Feel-good Spicy Asian broth

Feel-good Spicy Asian broth

Spicy Asian BrothThe sky is grey and once again, the rain beats down. I am inside on the couch, admiring the beauty outside and thinking about how all I really want to do is go into hibernation. It seems to be a common pattern for me, when this time of year comes I want to fill my cupboards with bounty, I want to cook and preserve as much of Summer’s gorgeous offerings and I want to wrap myself in soft blankets and stay home pottering at the stove. Or perhaps just have a really long sleep like the bear. I love the intimacy of this weather, it feels cozy and personal. And anything that invites the lighting of a fire and the drinking of red wine is alright by me! The trouble is that with the need for comfort comes the dreaded need to comfort eat. Perfectly reasonable, healthy people suddenly find themselves fantasising about bowls full of creamy mashed potatoes or warm puddings with a mugs of hot chocolate. While I am not a believer in self-denial, I do acknowledge that eating as if we are in fact going to hibernate and stop eating for the winter when we are not, is not good for anyone either! The trick here is to fill our bodies with the nutrients they require and crave and instead of filling up on high-sugar carbs and empty calories – treat yourself to increased healthy fats and nutrient dense food instead. Another great trick is using warming spices to literally wake you up. The magic of spices will comfort you, aid your immune system, excite your taste buds and literally make you feel good. Think warming ginger, zingy citrus, fiery chilli, earthy and always welcome garlic. We pretty much consume these four all-rounders year-round, but they really do help out a lot as winter approaches, so use them. This specific dish is one of Bevan’s creations, I cannot tell you how impressed I was when I first had it, it is so comforting, delicate and utterly delicious. We use skinless chicken breasts, but if you prefer to do a whole chicken to shred, please do, just give yourself more time. You can also keep this vegetarian and poach veggies of your choice in the fragrant liquor. The trick is not to rush the cooking, keep it very gentle: it is poaching, not boiling. Trust me, the weather may be grey outside, but this dish will fill your soul with the all the exotic colours of the Orient!

Ingredients:

Chicken breasts

Verjuice

Best quality chicken/veg broth or stock

Ginger, sliced

Garlic, sliced

Chilli, sliced

Lemongrass, bruised

Sweet potatoes

Spring onions, finely sliced (optional)

Butter

Coriander, roughly chopped

Method:

Start by making your broth so the spices have time to infuse and the flavour can develop. Make sure the pot you use is large enough to hold all the chicken breasts in a poaching liquor which is 50/50 verjuice and stock. Pour your liquid into the pot, then add your aromatics – the ginger, garlic, chilli and lemongrass. How much is really up to you, I like it quite robust, so I use a large elephant garlic clove, a 6cm knob of ginger, 2 chillies and 2 smallish but very fresh lemongrass stalks from the garden. We use 750ml verjuice to 750ml stock and keep whatever is left over. Gently boil this heavenly scented broth for 5-10mins and if you have time turn off the heat and leave it to steep, this can be done ahead of time. Now the mash – you can peel and steam your sweet potatoes or put them in the oven whole till they are nice and tender, then scoop out the flesh. Don’t boil them, you want them to be as dry as possible to counter the brothy nature of the dish. When the sweet potatoes are ready, keep them warm while you start to poach the chicken. Bring the broth to a gentle simmer, taste it and add some some salt & pepper. Place the chicken breasts in the liquor, this will bring the temperature right down. Now bring it back to a simmer, put on the lid and turn off the heat. Leave it undisturbed for 10-15mins depending on the size of your breasts. Put your hot sweet potato in a bowl, add a generous bit of butter and thoroughly mash, if you are using spring onions, fold them through now. Lift the lid of broth pot and take a breast out, close the lid again. Give it a slice, but don’t slice all the way through and check that it is cooked. You want the juices to run clear, don’t be tempted to overcook them. If it is not done, return to the pot and turn the heat on ever so low until satisfied. Now dish a dollop of mash into a pasta bowl, place your chicken breast onto a cutting board and cut into slices – but not all the way through. Place the breast on top of the mash and fan open. Pour a lovely hot ladle-full or two of broth over the top, allowing the meat to hold some broth. Top with the mystical coriander and a chilli or two. Beautiful!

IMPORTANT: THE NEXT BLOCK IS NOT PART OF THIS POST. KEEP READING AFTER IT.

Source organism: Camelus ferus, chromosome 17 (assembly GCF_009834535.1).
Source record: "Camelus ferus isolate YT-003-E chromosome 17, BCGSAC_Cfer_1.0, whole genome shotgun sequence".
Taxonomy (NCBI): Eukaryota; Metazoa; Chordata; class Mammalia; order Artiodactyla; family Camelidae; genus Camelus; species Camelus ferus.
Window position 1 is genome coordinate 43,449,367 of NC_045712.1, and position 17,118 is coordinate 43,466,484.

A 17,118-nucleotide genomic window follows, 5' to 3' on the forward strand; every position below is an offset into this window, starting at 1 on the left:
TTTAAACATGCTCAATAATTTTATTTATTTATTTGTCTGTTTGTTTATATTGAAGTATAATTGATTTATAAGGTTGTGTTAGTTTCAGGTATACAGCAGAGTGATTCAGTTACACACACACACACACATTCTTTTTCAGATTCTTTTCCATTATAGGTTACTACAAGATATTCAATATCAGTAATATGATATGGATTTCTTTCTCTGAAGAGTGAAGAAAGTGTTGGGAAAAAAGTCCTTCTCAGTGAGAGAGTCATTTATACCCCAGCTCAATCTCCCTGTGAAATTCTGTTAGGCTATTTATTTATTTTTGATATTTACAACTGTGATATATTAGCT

Don’t keep this dish for autumn and winter, it is not a heavy dish. The aromatically fresh coriander lifts all the flavours and makes it perfect for warmer weather too, use it generously… If you are one of those people out there who would rather eat your muddy takkie than a sprig of dreaded coriander, I can’t apologise, I love it! But perhaps try some Thai basil instead for something a little different. If you want to serve this with a little tipple, try a good Gewürtztramminer. With or without alcohol, this is sure to make you feel good. Enjoy!

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